This time it’s in English since I thought someone might Google and stumbled upon this. Normally I write in Thai.
EDIT : With the upcoming Addressable Asset System all of these will not matter! You will have complete control on loading and unloading! https://docs.unity3d.com/Packagesfirstname.lastname@example.org/manual/index.html
There are several interesting and ambiguous questions in Unity about when the memory will be occupied. On mobile it is especially important! First these are fundamentals :
- When the scene has been loaded it scans every game objects, and then everything connected to the component would be loaded immediately. One exception is AudioClip with preloadAudioData unchecked in the inspector (added in Unity 5.0)
- Even if you connect ScriptableObject asset, it would still traverse to that asset and load everything.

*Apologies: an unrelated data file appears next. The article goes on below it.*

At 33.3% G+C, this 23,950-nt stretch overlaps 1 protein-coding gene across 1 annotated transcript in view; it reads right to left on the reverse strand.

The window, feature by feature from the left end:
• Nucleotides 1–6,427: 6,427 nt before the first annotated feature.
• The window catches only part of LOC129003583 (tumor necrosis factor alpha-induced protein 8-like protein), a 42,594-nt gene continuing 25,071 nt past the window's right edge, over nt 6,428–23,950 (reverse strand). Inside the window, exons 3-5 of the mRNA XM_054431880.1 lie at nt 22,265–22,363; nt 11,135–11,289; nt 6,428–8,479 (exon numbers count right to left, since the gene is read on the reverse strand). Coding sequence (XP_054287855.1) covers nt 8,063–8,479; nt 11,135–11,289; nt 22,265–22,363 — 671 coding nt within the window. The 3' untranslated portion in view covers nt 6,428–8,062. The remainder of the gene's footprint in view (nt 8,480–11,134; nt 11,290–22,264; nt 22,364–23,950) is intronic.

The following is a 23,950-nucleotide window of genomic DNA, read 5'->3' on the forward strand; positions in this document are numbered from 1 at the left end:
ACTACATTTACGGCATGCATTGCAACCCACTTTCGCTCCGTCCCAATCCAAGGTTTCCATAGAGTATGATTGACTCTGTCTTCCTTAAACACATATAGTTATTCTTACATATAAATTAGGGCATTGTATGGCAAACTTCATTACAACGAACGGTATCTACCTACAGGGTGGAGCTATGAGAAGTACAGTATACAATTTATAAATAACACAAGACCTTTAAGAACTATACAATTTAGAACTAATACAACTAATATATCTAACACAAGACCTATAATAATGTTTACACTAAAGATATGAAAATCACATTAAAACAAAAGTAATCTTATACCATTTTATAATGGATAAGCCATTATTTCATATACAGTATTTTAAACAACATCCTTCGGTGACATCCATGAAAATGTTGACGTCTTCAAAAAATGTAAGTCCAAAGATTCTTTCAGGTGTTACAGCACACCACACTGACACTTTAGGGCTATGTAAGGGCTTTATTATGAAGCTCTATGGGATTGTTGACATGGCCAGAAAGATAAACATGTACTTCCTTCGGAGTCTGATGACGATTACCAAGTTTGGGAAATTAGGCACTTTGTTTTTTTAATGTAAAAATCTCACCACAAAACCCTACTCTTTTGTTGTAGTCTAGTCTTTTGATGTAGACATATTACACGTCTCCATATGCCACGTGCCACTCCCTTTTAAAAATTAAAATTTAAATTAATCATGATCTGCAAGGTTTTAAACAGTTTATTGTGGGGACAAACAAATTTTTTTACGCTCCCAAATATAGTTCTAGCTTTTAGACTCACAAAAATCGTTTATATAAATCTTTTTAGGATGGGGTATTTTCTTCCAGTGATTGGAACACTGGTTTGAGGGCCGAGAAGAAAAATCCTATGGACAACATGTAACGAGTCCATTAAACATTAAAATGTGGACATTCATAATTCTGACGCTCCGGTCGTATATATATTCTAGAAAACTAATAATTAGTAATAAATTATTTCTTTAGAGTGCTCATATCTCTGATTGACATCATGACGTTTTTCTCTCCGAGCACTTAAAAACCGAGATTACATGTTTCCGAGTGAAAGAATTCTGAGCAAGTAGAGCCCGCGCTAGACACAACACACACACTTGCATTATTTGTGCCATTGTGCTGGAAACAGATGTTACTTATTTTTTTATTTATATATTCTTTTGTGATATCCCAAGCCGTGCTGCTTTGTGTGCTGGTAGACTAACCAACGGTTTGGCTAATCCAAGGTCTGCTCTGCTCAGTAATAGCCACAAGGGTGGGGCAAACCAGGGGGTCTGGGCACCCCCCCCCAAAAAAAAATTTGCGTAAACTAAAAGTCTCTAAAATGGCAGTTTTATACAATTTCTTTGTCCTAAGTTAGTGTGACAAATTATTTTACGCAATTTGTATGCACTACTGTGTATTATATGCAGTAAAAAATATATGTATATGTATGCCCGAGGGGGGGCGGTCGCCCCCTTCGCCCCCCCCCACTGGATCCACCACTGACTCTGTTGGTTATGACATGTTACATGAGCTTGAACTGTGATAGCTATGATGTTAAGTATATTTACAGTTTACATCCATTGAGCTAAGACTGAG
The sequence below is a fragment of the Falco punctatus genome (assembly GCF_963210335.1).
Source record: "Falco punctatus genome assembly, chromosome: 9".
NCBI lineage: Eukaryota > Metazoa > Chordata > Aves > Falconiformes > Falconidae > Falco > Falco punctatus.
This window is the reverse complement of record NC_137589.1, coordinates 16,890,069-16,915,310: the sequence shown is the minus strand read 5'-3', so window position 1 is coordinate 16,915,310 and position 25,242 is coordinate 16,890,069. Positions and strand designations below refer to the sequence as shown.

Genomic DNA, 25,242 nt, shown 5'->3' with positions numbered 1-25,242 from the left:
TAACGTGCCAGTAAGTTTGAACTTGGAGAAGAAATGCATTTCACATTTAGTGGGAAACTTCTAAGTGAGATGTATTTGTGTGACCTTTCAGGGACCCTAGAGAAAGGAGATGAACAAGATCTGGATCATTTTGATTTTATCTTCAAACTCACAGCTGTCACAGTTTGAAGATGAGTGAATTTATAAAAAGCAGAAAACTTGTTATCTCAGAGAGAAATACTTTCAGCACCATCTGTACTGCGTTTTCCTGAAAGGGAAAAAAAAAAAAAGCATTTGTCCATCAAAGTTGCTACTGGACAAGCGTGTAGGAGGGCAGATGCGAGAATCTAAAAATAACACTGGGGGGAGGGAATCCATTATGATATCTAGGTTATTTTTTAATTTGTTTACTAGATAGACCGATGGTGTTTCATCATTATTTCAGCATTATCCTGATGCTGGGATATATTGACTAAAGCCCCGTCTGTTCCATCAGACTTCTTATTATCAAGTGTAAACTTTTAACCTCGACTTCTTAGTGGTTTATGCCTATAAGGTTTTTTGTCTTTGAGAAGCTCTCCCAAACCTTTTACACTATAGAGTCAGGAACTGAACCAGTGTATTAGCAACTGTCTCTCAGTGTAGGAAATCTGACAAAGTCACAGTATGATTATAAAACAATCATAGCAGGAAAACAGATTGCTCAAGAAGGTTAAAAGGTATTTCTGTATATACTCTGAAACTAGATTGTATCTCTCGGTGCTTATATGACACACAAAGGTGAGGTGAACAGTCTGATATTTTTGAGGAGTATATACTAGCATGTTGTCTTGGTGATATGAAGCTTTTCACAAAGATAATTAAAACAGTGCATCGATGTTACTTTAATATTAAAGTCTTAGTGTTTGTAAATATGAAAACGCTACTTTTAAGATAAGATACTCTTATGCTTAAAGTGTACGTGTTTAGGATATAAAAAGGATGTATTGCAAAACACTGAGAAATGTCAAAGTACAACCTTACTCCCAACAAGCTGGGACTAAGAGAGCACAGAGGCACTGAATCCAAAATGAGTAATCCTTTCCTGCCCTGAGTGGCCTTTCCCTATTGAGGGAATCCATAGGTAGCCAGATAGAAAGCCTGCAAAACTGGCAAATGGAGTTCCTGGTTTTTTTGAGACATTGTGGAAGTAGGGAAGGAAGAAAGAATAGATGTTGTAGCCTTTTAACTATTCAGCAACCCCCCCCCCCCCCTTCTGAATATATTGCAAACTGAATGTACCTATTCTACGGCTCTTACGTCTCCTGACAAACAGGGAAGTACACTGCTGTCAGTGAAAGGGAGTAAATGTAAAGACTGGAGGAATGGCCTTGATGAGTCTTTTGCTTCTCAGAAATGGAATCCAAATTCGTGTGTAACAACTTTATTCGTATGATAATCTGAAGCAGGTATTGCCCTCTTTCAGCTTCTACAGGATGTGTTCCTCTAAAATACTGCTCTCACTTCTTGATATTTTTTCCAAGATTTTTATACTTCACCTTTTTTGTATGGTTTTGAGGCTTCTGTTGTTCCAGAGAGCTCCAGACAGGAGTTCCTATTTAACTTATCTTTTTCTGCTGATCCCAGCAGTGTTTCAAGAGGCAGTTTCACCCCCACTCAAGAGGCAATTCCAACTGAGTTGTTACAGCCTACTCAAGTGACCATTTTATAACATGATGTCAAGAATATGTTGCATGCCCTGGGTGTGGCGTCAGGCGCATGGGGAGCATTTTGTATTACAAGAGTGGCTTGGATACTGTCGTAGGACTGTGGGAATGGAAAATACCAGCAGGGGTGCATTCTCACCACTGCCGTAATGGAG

- The only way to not connect things and load things later by string path is to put your assets in Resources folder.
- There are Resources.UnloadUnusedAssets() and Resources.UnloadAsset() to use. (Also the exclusive AudioClip.UnloadAudioData) The latter cannot be use on GameObject or components, it must be on “asset” like Sprite .
Now, things can get complicated. I have several questions :
- What is considered “unused” for Resources.UnloadUnusedAssets() to unload?
- What happen if I Resources.UnloadAsset() the one that is currently used? If it does not work, how to make it work?
- What if the prefab is inside Resources folder (instantiated by string path) but the reference images they refer are all outside Resources folder? What about inside-inside? Outside-inside?
- If all the references of images is in AnimationClip which is in Animator does it still load immeadiately or is it load on playing?
- Can I delay the loading by not activating the component containing references to the images?